The Republicans have been quick and shameless in using their control of both houses to try to crank up the financial services pork machine into overtime operation. The Democrats at least try to meter out their give-aways over time.
Their plan, as outlined in an important post by Simon Johnson, is to take apart Dodd Frank by dismantling key parts of it under the rubric of “clarifications” or “improvements”* and to focus on technical issues that they believe to be over the general public’s head and therefore unlikely to attract interest, much the less ire. However, as Elizabeth Warren demonstrated in the fight last month over the so-called swaps pushout rule, it is possible to reduce many of these issues to their essential element, which is that Wall Street is getting yet another subsidy or back-door bailout.
Today’s example is HR 37, with the Orwellian label “Promoting Job Creation and Reducing Small Business Burdens Act”. We’ve attached it at the end of this post. The Republicans sought to get it passed in the House on Wednesday using a fast track process referred to as a suspension of the rules, which is used for supposedly non-controversial bills. But the Republicans overplayed their hand. Enough liberal and banking reform groups lobbed objections to secure enough votes to prevent the bill from passing.
CLOs are a type of collateralized debt obligation. They are made of risky corporate debt exposures: leveraged loans, junk bonds, or credit default swaps on high-risk corporate borrowers. Their structures are less risky than the type of asset-backed CDOs that blew up the global financial system. The flip side is that because the CDO meltdown was so dramatic and had such devastating consequences, the fact that CLOs took big mark to market losses in the crisis has been largely ignored (and like other complex, risky securities, the realized losses, which in the end were inconsequential, would almost certainly have been higher had the Fed not engaged in such heroics to goose asset prices and enable weak borrowers to refinance cheaply.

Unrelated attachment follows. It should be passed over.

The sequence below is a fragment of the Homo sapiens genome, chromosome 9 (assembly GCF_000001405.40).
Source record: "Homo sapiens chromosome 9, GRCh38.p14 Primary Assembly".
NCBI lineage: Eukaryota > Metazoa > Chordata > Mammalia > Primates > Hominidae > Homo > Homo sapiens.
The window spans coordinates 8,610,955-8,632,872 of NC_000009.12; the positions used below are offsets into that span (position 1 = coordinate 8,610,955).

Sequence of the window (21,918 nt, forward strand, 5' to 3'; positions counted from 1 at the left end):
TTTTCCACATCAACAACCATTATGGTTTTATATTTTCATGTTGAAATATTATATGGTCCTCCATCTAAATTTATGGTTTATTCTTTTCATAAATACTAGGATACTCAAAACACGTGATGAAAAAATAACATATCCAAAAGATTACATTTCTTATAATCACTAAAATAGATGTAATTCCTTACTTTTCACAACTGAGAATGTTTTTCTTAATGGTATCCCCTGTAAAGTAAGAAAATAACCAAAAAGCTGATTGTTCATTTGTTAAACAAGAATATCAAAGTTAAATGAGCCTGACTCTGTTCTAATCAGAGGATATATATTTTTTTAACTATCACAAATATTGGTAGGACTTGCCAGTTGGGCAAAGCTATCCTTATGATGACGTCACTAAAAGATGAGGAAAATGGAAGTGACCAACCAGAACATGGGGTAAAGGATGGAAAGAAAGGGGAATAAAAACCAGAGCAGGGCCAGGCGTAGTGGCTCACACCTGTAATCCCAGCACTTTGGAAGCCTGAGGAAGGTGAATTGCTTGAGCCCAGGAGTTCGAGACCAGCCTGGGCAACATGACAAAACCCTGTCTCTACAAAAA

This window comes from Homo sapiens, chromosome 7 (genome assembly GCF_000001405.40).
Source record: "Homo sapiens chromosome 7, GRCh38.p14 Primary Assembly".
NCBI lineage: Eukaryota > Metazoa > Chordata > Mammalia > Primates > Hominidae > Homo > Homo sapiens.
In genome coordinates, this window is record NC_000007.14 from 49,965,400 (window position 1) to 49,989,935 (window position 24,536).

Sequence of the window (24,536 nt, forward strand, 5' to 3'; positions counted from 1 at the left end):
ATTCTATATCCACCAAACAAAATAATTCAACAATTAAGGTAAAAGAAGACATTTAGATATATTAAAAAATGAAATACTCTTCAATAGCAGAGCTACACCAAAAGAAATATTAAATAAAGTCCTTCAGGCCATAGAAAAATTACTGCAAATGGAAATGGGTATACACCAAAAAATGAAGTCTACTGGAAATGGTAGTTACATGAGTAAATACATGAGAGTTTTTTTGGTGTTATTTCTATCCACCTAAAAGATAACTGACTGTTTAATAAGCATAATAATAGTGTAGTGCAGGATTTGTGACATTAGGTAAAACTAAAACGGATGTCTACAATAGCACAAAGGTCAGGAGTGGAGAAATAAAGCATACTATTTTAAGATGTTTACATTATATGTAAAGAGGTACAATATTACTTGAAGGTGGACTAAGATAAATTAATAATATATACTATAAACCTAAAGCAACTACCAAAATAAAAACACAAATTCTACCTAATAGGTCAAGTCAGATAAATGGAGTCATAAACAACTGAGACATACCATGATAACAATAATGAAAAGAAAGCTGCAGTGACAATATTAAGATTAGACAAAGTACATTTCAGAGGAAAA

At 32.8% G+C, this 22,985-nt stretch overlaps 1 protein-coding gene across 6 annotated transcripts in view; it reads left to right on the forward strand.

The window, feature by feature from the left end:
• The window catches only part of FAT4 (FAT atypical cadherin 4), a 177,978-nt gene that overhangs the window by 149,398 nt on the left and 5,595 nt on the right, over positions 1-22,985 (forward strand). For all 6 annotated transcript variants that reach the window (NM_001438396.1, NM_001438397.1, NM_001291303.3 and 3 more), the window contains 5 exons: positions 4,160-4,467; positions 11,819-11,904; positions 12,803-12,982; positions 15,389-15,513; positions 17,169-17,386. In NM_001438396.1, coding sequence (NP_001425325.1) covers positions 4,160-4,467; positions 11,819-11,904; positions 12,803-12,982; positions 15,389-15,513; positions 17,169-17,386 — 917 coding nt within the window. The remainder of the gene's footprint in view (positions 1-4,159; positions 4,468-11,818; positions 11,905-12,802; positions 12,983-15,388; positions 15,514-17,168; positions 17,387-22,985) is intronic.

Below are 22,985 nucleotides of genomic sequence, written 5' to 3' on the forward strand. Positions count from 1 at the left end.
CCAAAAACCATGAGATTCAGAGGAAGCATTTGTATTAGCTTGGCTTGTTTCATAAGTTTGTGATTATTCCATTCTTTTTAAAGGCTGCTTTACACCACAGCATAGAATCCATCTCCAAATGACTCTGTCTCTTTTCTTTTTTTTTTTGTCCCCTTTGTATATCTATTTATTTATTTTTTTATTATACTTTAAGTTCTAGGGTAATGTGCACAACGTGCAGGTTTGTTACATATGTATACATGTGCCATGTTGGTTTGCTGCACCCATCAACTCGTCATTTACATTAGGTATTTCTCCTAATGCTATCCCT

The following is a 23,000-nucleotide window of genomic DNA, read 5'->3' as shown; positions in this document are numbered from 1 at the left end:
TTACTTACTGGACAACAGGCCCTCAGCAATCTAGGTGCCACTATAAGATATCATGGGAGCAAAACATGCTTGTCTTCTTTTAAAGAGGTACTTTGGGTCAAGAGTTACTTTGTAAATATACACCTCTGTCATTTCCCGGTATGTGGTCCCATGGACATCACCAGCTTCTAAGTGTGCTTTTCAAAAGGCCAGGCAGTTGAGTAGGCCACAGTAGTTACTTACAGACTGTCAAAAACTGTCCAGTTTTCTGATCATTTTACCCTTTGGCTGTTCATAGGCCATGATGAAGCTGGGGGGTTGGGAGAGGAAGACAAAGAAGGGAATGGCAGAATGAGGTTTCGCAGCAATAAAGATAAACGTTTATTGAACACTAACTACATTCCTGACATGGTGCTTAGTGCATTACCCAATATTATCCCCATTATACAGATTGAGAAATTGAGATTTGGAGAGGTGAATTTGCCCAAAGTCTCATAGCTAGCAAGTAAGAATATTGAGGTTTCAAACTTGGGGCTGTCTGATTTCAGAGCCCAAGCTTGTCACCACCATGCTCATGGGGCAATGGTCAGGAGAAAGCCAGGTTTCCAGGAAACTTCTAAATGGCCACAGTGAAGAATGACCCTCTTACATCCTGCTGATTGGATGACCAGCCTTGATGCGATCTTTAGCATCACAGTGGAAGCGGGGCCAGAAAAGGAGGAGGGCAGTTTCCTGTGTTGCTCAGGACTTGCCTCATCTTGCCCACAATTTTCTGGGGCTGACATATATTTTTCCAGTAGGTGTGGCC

As Better Markets explains in a useful backgrounder, CLO exposures are concentrated at the biggest banks:
And they play two critical roles: helping banks finance private equity deals, which are a huge business for them, and as trading vehicles for their own account. As a Bloomberg article in February 2014 explained, tightening up on CLOs would restrict private equity funds’ ability to get cheap credit.
To unpack this issue a bit, let’s turn again to the Better Markets backgrounder:
What are CLOs?
- CLOs are investment funds that consist of “leveraged loans”, (huge, low-rated, corporate loans) which can be swapped in and out by the manager throughout the life of the fund. Investing in a CLO is functionally identical to investing in a hedge fund that invests in this kind of loan.
- CLOs held by banks were – and continue to be – proprietary positions. Beneficial capital treatment of CLOs meant that banks could borrow cheaply and hold high-yielding CLOs on their books, capturing the difference as profit.
- The specific features of CLOs (when it will mature, the kinds of investments it can make, the rights and protections for each class of investor, etc.) are not publicly disclosed and are non-standardized, so it is impossible to know how many CLOs exist with any given feature.
- Importantly, it isn’t clear which CLOs, or how many, would be affected by any change in the rule.
- Keep in mind that CLOs that consist entirely of loans are excluded from the Volcker Rule. But a bank would generally create that type of CLO only for sale to third parties, so they would seem to fall outside the Volcker Rule on that basis (ie, this provision was a belt0-and-suspenders measure to clear up any ambiguity).
Read the full Naked Capitalism article by Yves Smith here.